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ERIC Number: ED478283
Record Type: Non-Journal
Publication Date: 2002-Nov
Pages: 26
Abstractor: N/A
Reference Count: N/A
The Impact of Welfare Reform on Academic Outcomes: Does Parental Work Boost Grades? Institute for Policy Research Working Paper.
Pareja, Amber Stitziel, Lewis, Dan A.
The 1996 welfare reform act forced many poor parents into the labor market, with little understanding of how the parents' workforce participation would affect family life in general and their children in particular. In this paper, researchers examine the relationship between parental workforce participation, welfare receipt, and children's academic outcomes for a random sample of welfare mothers and their children. The findings show that children whose parents transitioned from not working in Wave 1 to working in Wave 2 were significantly more likely to be achieving academically--receiving As and Bs--at Wave 2. Parental employment at Wave 2 was not found to be a positive factor in all cases, however. Researchers found that children whose parents were employed in both waves were significantly less likely to receive As and Bs at Wave 2 than were children whose parents transitioned from not working to working. Researchers also found that receiving welfare during Wave 2 had a positive relationship with receiving As and Bs at Wave 2, which suggests that welfare payments may be a protective factor for families. The researchers argue that parental employment may be beneficial for children's academic achievement, particularly if families are able to continue receiving welfare benefits. (Contains 23 references.) (SM)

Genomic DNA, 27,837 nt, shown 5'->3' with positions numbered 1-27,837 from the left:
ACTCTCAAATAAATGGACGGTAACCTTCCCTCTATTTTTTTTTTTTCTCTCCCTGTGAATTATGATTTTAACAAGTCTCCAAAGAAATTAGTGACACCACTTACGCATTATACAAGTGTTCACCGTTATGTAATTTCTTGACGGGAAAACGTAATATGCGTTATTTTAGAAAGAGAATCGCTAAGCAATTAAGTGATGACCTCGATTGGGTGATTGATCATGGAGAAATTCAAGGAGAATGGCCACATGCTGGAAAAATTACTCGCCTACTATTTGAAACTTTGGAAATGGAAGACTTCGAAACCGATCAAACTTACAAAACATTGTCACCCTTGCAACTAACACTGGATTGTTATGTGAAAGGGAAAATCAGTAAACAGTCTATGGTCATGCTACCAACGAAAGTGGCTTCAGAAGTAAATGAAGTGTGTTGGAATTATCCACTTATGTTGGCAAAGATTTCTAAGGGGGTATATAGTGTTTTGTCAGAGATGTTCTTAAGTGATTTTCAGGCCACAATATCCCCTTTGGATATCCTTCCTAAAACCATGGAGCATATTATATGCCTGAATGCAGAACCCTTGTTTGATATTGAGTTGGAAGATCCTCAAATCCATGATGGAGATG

Institute for Policy Research, Northwestern University, 2040 Sheridan Road, Evanston, IL 60208-4100. Tel: 847-491-3395; Fax: 847-491-9916; e-mail:; Web site:
Publication Type: Reports - Research
Education Level: N/A
Audience: N/A
Language: English
Sponsor: N/A
Authoring Institution: Northwestern Univ., Evanston, IL. Inst. for Policy Research.
Identifiers - Laws, Policies, & Programs: Personal Responsibility and Work Opportunities Reconciliation Act; Temporary Assistance for Needy Families